The Play on Sugar Hill

Katherine Butler Jones is a longtime leader in education and community activism in the Boston area. She co-founded the METCO busing program in the 1960s and has also published a number of historical writings.

At 70, and a mother of eight, Jones is adding one more title to her extensive resume: playwright.

Her new drama is called '409 Edgecombew Avenue: The House on Sugar Hill' about her childhood home in Harlem. It's being staged in Boston by 'Up You Mighty Race,' a Dorchester-based theater company that produces historical plays about the experiences of black people in America.

WBUR's Arts and Culture reporter Andrea Shea has more on the story.


ANDREA SHEA: At a recent rehearsal the nine actors who star in '409 Edgecombe Avenue: the House on Sugar Hill' mill around the theater at the Boston Center for the Arts...moving props and waiting for direction. Off to the side Rocque Bridgewaters practices his part.

ROCQUE BRIDGEWATERS: The opening line is: 'I grew up here, when this house was a centerpiece of the Negro community. Walter White, executive secretary for the NAACP and his family live next door to our family on the 13th floor.'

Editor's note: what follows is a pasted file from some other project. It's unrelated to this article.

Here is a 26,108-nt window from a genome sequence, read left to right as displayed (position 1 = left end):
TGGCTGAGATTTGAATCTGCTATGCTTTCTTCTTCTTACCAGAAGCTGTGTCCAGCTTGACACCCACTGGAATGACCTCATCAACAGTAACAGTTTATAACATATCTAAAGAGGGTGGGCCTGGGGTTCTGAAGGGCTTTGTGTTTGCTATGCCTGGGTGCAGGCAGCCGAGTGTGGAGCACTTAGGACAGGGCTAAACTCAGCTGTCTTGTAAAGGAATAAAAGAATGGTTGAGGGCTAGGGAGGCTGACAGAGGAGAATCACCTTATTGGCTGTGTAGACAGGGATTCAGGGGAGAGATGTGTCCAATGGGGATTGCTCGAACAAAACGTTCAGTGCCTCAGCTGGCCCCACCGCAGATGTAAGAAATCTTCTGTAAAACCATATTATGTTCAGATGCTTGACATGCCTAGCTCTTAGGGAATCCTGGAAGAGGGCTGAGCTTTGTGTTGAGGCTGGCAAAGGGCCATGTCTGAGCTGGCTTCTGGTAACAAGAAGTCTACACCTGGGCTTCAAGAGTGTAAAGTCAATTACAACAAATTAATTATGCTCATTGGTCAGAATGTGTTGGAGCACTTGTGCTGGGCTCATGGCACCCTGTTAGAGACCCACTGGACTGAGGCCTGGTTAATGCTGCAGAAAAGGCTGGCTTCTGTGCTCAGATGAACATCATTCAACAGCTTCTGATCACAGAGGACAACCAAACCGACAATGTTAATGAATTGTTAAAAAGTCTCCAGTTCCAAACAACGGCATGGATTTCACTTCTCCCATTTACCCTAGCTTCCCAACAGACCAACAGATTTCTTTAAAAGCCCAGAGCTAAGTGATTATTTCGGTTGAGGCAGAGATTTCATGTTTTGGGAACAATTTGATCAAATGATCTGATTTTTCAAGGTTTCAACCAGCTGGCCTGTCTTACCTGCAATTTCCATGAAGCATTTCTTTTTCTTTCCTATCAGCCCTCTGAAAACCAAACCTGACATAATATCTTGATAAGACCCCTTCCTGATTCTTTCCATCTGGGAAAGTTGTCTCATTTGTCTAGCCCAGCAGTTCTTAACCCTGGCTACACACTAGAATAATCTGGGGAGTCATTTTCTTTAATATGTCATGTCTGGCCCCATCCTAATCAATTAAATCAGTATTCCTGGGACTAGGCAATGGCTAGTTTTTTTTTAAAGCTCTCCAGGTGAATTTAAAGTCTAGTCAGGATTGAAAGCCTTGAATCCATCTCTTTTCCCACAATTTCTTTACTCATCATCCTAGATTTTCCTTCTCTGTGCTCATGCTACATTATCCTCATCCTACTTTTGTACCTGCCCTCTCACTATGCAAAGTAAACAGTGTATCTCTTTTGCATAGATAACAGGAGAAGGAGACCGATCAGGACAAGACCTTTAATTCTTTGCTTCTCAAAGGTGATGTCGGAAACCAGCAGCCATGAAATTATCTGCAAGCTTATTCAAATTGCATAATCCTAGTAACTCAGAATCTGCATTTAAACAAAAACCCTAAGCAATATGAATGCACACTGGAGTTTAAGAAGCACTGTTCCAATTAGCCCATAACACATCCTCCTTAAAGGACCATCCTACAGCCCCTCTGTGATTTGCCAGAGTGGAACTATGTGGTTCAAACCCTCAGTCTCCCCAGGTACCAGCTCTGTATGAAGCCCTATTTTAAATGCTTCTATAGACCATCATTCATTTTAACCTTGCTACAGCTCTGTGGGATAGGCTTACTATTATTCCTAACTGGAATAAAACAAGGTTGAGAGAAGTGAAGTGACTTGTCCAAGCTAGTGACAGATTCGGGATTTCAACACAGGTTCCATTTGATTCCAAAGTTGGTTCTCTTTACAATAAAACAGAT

SHEA: The NAACP's W.E.B. Dubois also lived on the 13th floor of this landmark building in Harlem. Thurgood Marshall was on the 9th. Actor Paul Robeson and poet William Braithwait were neighbors. And it's said Duke Ellington partied at 409 Edgecombe Avenue.

KATHERINE BUTLER JONES: It was a fascinating place to grow up, especially at the time I was living there.

SHEA: That's Katherine Butler Jones. She's been in Boston for 50 years, but lived in the real 409 Edgecomb from 1936 to 1957, during and after Harlem's heyday. Jones says the building was like a 'vertical community' back then, with people from all walks of life living and working there. Now it serves as the backdrop for her first play. The set she says, is like a time machine...with its glass doors, herringbone floor, vintage telephone and gated elevator.

BUTLER JONES: This lobby is really the exact replica of the lobby in 409 I feel like I'm back in the building.